Tobacco-free town halls receive mixed reactions

Lyndsey Schley

The university held its last tobacco-free campus meeting on Thursday, March 14 at the Tuscarawas campus.

The meetings at every campus had a variety of turnouts and responses, wellness coordinator Rachael Decker said.

“Some of them had better turnouts than others but I think we got out of it what we wanted,” Decker said. “We heard a lot of feedback on suggestions, alternatives, tobacco policies and how to enforce the current policy. I feel like we gathered the information necessary. I think each [meeting] probably had somewhat equal representation for each preference.”

The Feb. 28 meetings at the Kent State Governance Chambers drew community members with a variety of opinions.

Senior auditor Calvin Carstensen read a portion of his letter to the editor, which ran in the Daily Kent Stater on Nov. 15, on the poor health and pollution caused by cigarette smoking and the poor enforcement of the current policy.

Senior integrated social studies major Marc Patchen expressed his concerns that this policy will hurt the community aspect of the campus.

“People are going to create spaces to smoke cigarettes and that’s a little bit detrimental to the way the student body interact with one another,” Patchen said. “I’ve been smoking since I was 14 and I think it’s a good that this nation in general moves away from cigarette smoking, but at the same time, I don’t think the right way to do it is to just pull the rug out from everybody’s feet.”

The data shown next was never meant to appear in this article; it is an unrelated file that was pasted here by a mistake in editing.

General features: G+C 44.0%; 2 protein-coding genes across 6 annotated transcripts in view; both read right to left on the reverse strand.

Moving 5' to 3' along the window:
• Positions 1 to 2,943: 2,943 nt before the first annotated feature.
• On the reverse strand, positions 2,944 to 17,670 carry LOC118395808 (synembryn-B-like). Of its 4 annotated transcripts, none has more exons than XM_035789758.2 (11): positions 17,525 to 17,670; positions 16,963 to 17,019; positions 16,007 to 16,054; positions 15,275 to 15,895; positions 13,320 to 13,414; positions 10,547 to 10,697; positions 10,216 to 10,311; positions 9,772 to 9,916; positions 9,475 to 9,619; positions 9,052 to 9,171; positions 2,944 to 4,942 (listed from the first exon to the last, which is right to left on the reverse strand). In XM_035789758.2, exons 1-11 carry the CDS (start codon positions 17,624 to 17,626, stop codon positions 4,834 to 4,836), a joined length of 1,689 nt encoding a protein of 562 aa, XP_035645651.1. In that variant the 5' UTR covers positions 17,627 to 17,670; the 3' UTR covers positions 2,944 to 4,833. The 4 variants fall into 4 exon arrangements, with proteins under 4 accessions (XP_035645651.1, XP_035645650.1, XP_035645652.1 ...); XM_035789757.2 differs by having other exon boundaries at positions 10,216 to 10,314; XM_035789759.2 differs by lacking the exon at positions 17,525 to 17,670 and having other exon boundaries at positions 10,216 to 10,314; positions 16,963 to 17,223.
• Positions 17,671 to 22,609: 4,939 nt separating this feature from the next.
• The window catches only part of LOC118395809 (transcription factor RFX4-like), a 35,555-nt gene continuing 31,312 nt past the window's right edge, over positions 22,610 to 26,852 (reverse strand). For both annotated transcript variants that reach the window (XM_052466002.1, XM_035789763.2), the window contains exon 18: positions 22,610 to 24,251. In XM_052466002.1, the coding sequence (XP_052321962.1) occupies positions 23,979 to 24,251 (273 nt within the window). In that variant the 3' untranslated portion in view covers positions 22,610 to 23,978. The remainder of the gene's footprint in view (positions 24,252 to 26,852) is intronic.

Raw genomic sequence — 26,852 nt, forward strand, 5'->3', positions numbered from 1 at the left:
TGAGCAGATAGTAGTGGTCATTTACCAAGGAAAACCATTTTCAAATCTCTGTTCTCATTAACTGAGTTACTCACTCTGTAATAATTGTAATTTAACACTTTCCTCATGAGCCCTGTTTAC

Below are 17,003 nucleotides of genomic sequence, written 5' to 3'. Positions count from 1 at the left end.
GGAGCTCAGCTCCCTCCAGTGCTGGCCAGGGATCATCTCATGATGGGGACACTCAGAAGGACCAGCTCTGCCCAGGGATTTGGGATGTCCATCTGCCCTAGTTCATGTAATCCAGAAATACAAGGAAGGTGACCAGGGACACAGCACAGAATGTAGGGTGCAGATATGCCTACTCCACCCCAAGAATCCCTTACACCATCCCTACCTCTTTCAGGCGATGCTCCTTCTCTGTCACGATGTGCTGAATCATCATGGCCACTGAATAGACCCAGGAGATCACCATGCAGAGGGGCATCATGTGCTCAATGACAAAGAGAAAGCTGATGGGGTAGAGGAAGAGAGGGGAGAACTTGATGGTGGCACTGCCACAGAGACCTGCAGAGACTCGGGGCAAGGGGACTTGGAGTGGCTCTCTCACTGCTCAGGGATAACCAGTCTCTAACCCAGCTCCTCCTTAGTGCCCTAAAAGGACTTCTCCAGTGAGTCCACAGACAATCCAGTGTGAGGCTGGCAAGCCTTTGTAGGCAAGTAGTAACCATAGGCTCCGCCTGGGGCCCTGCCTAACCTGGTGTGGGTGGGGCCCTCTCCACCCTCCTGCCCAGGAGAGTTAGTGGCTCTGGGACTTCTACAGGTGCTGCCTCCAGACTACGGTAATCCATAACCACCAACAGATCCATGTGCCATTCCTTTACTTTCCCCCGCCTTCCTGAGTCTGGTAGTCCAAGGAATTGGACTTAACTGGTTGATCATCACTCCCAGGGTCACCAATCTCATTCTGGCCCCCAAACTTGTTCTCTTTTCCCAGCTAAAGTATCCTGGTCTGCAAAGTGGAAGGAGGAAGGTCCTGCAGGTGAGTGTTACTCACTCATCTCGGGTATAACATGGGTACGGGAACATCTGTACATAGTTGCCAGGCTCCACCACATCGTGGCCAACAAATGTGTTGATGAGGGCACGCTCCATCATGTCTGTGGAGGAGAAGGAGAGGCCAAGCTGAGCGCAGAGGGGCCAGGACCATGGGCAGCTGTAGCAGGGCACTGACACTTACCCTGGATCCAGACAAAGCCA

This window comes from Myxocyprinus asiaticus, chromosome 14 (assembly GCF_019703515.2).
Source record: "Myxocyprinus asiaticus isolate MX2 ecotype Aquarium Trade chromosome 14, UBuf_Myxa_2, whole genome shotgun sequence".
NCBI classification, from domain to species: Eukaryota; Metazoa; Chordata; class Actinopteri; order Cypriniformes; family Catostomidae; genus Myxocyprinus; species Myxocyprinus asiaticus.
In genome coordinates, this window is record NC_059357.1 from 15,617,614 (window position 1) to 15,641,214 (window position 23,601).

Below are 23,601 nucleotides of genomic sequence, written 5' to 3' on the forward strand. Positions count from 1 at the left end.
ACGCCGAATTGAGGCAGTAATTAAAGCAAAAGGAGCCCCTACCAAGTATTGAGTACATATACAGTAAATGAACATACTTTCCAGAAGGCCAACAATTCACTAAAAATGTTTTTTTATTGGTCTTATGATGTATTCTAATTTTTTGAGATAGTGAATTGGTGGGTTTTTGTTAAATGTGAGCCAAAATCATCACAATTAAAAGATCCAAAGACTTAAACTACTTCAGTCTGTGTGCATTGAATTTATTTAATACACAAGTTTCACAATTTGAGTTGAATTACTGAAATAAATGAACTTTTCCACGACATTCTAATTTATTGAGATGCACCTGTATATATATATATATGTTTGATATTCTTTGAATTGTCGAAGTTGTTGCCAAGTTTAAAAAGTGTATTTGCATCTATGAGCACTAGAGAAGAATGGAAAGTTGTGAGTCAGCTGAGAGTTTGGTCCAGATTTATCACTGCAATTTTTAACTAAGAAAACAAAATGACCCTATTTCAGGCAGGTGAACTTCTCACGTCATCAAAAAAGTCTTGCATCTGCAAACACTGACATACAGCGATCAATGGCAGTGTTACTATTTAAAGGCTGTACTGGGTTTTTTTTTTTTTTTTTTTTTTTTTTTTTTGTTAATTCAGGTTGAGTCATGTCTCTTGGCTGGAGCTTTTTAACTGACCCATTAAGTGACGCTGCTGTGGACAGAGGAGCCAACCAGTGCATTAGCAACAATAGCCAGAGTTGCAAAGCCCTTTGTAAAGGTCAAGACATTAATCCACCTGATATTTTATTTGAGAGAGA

Sophomore public health major Da’Nae Redding suggested that, instead of eliminating smoking as a whole, the university creates smoking areas across campus. The current policy does not necessarily make it easy to avoid smoke, she said.

“I’ll be walking to class and the smokers are 20 feet away from the building, but as I’m walking to class, they’re walking in front of me,” Redding said. “I’m walking directly into smoke and that’s very irritating. There are a lot of smokers on campus and I could see that affecting a lot of students if we just totally wiped out smoking on campus as a whole. If we had an area outside each building or every half or quarter of a mile, I think that would be more effective than trying to totally eliminate smoking on campus.”

Freshman biology major Benjamin Watkins said a ban would be an infringement on civil liberties.

“While I understand smoking tobacco products is unhealthy for you, it is still each individual person’s right to put whatever they want into their bodies,” Watkins said. “I don’t even understand why you would get rid of all tobacco products, because if someone’s chewing, it’s not affecting anyone else.”

Sophomore entrepreneurship major Brendan Bennett said the ban could lead to traffic problems due to people crossing the streets to go off campus. He also said it could lead to a surge in crimes against smokers.

“A lot of kids like to have a cigarette before bed,” Bennett said. “That would mean now that these people would have to go off campus to do so. I wouldn’t say crime is high, but it’s still there. This is potentially exploiting the girls on campus who have to go off campus to smoke. [The ban would put] them in situations that are much more dangerous than just being on campus and having a cigarette.”

The tobacco-free campus committee will use this information to decide what tobacco policy to recommend to President Lester Lefton, Decker said.

“Now, we’re going to start getting into the true discussions on what our recommendation will be based on what the campus and what the community wanted,” Decker said. “It was important that we went out and we did each town hall meeting, especially at each regional campus.”

The committee’s goal is to have a recommendation to the president sometime in April, Decker said.

Contact Lyndsey Schley at [email protected].